Acute Treatment of Extravasation Injuries in Neonates: Polymeric Membrane Dressings
February 1, 2023
Hospitalized patients of all ages are at risk for iatrogenic injuries. Peripheral intravenous extravasation and infiltration (PIVIE) injuries are one of the most common types of hospital-acquired injury, with the potential to cause long-term disfigurement or loss of function. While the administration of fluids and medications through intravenous catheters is a common practice in the hospital, it is not without significant risk if fluids leak from the vasculature into surrounding tissues. Depending on the type and amount of fluid that enters the tissue, varying degrees of tissue damage may result. The pathophysiology of this tissue damage may also vary.
Benefits of a Portable, Mechanical Negative Pressure Device for Pediatric Patients
December 9, 2022
The benefit of Negative Pressure Wound Therapy (NPWT) as an “active,” adjunctive treatment is well-established. Evidence has shown that wounds treated with negative pressure granulate faster than wounds managed with traditional dressings. There is ever-increasing literature to support the use of NPWT to treat wounds effectively and safely in even the youngest patients.1 Some specific benefits of NPWT for pediatric and adolescent patients include decreased frequency of dressing changes, as well as a dressing that is occlusive and unlikely to be removed by the patient.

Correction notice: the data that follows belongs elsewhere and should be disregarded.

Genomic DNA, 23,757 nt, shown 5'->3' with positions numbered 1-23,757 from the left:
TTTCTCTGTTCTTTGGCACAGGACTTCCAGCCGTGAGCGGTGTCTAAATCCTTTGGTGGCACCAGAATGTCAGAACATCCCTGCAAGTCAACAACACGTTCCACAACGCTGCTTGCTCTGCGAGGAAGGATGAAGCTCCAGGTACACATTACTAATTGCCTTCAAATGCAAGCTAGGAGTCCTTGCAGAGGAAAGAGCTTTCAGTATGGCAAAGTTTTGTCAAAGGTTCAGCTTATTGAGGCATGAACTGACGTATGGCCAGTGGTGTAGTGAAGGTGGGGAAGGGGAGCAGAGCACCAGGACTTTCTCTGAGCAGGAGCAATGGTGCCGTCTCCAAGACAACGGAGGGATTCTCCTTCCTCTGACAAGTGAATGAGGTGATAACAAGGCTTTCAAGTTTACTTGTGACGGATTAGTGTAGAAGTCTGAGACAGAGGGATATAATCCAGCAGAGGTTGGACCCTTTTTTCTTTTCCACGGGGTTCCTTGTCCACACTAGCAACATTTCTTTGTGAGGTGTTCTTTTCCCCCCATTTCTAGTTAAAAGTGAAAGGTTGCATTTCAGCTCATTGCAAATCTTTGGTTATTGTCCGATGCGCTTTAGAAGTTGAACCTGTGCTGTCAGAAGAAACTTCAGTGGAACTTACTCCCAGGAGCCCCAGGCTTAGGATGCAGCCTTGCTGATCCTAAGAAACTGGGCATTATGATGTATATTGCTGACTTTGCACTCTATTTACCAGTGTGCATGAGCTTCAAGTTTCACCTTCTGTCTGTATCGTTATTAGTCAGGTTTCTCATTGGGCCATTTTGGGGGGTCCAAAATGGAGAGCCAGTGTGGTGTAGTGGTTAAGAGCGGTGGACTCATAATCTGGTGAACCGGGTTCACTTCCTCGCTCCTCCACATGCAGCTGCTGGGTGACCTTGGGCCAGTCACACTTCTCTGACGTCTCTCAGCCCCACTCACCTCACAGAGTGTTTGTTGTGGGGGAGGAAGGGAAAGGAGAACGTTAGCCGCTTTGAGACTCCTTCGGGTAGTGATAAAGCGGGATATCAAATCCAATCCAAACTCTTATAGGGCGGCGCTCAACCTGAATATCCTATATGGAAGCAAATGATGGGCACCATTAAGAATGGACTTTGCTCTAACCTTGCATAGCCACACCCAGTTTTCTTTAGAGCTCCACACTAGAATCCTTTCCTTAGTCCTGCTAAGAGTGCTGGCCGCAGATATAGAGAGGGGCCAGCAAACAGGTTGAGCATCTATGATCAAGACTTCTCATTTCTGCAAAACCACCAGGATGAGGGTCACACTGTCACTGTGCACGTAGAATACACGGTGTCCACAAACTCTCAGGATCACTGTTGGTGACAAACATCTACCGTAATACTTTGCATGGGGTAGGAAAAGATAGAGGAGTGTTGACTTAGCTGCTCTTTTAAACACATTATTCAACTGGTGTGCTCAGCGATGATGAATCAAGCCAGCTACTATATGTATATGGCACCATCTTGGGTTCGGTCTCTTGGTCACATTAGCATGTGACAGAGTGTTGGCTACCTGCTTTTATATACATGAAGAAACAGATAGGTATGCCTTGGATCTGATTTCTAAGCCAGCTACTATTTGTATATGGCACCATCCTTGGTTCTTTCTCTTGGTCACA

Common Peristomal Skin Complications: How to Prevent and Manage
July 14, 2023
Peristomal skin complications (PSCs) include inflammation, injury, or damage to the skin surrounding an abdominal stoma. PSCs are among the most common challenges faced by people living with an ostomy, with as high as 80% reported incidence. Complications are highest in individuals with an ileostomy. Some of the most common PSCs in individuals with stomas for fecal diversion
Do You Know The Basics of Incontinence-Associated Dermatitis Treatment and Prevention?
June 10, 2022
Diaper rash, more officially known as incontinence-associated dermatitis (IAD), affects hospitalized and incontinent patients of all ages. In my years as a WOC Nurse in a pediatric hospital, IAD has been by far the most frequently treated condition. However, outside of a health care setting, IAD is the most common skin problem in infants and young children who are not yet toilet trained. Diaper rash has plagued babies and new parents for centuries, yet its treatment remains highly debated. For the purpose of this article, I am focusing on the prevention and treatment of diaper rashes in infants and young children, although the principles of topical treatment discussed here apply to all patients.